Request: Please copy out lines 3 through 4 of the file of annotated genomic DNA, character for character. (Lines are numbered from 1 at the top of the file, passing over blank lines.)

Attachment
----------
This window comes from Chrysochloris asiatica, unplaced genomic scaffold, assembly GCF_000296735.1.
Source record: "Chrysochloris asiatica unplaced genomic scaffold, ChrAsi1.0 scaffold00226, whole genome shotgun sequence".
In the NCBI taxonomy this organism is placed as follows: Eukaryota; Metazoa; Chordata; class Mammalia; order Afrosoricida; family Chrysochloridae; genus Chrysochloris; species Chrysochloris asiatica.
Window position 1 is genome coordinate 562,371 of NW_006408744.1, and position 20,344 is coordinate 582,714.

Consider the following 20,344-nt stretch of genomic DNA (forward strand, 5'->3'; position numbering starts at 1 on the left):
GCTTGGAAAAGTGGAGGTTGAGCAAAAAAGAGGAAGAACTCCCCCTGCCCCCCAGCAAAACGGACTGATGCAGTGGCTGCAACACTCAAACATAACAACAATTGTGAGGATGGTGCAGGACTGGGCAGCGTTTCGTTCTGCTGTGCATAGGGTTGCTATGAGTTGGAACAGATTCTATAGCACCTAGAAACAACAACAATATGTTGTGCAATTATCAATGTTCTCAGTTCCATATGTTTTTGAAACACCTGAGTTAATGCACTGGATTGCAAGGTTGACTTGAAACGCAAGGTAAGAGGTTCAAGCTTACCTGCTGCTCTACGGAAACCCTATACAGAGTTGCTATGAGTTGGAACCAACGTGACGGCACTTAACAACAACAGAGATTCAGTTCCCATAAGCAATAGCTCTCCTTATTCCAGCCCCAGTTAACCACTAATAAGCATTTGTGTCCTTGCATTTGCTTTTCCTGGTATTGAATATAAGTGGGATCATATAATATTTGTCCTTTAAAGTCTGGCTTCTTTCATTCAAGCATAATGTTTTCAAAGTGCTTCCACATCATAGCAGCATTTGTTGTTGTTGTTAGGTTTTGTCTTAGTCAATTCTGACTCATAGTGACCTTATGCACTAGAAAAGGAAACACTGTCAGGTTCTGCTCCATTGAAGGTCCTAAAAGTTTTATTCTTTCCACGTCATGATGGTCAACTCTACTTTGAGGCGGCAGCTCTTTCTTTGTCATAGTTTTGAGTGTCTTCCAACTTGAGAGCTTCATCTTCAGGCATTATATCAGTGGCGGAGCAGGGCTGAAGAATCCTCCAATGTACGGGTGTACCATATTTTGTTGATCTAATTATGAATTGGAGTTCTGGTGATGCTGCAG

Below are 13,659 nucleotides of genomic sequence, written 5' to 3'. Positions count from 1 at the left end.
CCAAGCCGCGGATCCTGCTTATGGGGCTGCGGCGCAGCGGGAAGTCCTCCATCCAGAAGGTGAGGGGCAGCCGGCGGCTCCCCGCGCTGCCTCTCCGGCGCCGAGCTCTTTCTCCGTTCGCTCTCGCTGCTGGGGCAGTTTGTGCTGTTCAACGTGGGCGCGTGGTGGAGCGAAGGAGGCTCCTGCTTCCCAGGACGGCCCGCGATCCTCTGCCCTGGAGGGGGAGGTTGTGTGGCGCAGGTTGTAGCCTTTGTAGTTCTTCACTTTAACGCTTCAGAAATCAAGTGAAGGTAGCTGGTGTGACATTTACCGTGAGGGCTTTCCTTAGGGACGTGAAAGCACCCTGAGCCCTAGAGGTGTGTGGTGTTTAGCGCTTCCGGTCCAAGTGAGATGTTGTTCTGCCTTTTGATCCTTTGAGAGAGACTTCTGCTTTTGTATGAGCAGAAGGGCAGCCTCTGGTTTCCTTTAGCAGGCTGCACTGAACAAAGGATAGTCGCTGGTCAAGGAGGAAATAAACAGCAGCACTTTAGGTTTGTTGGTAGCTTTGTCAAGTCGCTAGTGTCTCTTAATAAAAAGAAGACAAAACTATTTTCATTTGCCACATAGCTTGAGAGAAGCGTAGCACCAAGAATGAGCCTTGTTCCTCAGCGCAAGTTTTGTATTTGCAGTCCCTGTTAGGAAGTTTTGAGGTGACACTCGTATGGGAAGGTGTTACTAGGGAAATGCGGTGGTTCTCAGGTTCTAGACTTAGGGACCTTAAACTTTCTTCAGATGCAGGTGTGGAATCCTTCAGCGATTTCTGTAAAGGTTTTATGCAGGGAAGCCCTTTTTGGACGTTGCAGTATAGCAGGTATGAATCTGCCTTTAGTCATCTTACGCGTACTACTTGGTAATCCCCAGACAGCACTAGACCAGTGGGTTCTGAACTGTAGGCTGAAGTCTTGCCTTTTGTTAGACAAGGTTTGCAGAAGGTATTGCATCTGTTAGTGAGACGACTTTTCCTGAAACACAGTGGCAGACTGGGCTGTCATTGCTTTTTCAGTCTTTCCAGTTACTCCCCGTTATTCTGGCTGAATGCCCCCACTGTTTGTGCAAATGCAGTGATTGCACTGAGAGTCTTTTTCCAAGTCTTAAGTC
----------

In the NCBI taxonomy this organism is placed as follows: Eukaryota; Metazoa; Chordata; class Mammalia; order Afrosoricida; family Chrysochloridae; genus Chrysochloris; species Chrysochloris asiatica.
Window position 1 is genome coordinate 562,371 of NW_006408744.1, and position 20,344 is coordinate 582,714.